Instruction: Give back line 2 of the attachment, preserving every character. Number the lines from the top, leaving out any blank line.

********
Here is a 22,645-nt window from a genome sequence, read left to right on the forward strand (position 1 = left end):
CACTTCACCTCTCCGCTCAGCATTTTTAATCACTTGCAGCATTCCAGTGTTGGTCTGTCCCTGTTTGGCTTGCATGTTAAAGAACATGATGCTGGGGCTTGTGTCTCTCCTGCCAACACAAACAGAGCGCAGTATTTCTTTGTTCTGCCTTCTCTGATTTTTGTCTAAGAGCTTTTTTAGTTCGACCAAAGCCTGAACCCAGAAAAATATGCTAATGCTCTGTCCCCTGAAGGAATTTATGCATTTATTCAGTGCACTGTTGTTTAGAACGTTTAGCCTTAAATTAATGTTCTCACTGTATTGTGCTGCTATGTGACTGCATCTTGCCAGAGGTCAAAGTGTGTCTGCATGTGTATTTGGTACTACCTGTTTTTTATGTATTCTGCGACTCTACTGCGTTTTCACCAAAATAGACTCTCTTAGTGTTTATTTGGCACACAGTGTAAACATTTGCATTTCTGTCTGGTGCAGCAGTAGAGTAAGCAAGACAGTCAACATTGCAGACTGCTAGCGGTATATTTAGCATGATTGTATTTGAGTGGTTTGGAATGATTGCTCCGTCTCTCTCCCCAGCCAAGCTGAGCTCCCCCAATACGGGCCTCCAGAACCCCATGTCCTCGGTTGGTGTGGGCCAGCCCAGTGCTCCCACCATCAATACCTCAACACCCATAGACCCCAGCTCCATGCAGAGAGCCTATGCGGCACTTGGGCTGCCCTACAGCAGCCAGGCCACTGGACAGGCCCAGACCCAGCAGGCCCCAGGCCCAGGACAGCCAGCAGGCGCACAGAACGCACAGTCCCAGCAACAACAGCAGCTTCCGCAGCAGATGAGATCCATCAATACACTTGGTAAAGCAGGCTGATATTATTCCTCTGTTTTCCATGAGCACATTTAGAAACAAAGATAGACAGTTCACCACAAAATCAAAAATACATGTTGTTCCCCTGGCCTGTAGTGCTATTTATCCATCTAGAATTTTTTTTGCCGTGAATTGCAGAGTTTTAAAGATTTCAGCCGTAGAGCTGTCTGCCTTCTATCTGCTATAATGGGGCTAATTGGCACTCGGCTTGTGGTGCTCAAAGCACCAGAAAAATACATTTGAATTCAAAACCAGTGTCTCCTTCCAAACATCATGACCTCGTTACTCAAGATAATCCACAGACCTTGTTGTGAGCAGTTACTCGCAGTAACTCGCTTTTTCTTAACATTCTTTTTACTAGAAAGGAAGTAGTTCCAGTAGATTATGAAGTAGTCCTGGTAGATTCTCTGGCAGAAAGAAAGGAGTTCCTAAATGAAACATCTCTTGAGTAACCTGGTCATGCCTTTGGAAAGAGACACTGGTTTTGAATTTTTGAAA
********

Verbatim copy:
CACTTCACCTCTCCGCTCAGCATTTTTAATCACTTGCAGCATTCCAGTGTTGGTCTGTCCCTGTTTGGCTTGCATGTTAAAGAACATGATGCTGGGGCTTGTGTCTCTCCTGCCAACACAAACAGAGCGCAGTATTTCTTTGTTCTGCCTTCTCTGATTTTTGTCTAAGAGCTTTTTTAGTTCGACCAAAGCCTGAACCCAGAAAAATATGCTAATGCTCTGTCCCCTGAAGGAATTTATGCATTTATTCAGTGCACTGTTGTTTAGAACGTTTAGCCTTAAATTAATGTTCTCACTGTATTGTGCTGCTATGTGACTGCATCTTGCCAGAGGTCAAAGTGTGTCTGCATGTGTATTTGGTACTACCTGTTTTTTATGTATTCTGCGACTCTACTGCGTTTTCACCAAAATAGACTCTCTTAGTGTTTATTTGGCACACAGTGTAAACATTTGCATTTCTGTCTGGTGCAGCAGTAGAGTAAGCAAGACAGTCAACATTGCAGACTGCTAGCGGTATATTTAGCATGATTGTATTTGAGTGGTTTGGAATGATTGCTCCGTCTCTCTCCCCAGCCAAGCTGAGCTCCCCCAATACGGGCCTCCAGAACCCCATGTCCTCGGTTGGTGTGGGCCAGCCCAGTGCTCCCACCATCAATACCTCAACACCCATAGACCCCAGCTCCATGCAGAGAGCCTATGCGGCACTTGGGCTGCCCTACAGCAGCCAGGCCACTGGACAGGCCCAGACCCAGCAGGCCCCAGGCCCAGGACAGCCAGCAGGCGCACAGAACGCACAGTCCCAGCAACAACAGCAGCTTCCGCAGCAGATGAGATCCATCAATACACTTGGTAAAGCAGGCTGATATTATTCCTCTGTTTTCCATGAGCACATTTAGAAACAAAGATAGACAGTTCACCACAAAATCAAAAATACATGTTGTTCCCCTGGCCTGTAGTGCTATTTATCCATCTAGAATTTTTTTTGCCGTGAATTGCAGAGTTTTAAAGATTTCAGCCGTAGAGCTGTCTGCCTTCTATCTGCTATAATGGGGCTAATTGGCACTCGGCTTGTGGTGCTCAAAGCACCAGAAAAATACATTTGAATTCAAAACCAGTGTCTCCTTCCAAACATCATGACCTCGTTACTCAAGATAATCCACAGACCTTGTTGTGAGCAGTTACTCGCAGTAACTCGCTTTTTCTTAACATTCTTTTTACTAGAAAGGAAGTAGTTCCAGTAGATTATGAAGTAGTCCTGGTAGATTCTCTGGCAGAAAGAAAGGAGTTCCTAAATGAAACATCTCTTGAGTAACCTGGTCATGCCTTTGGAAAGAGACACTGGTTTTGAATTTTTGAAA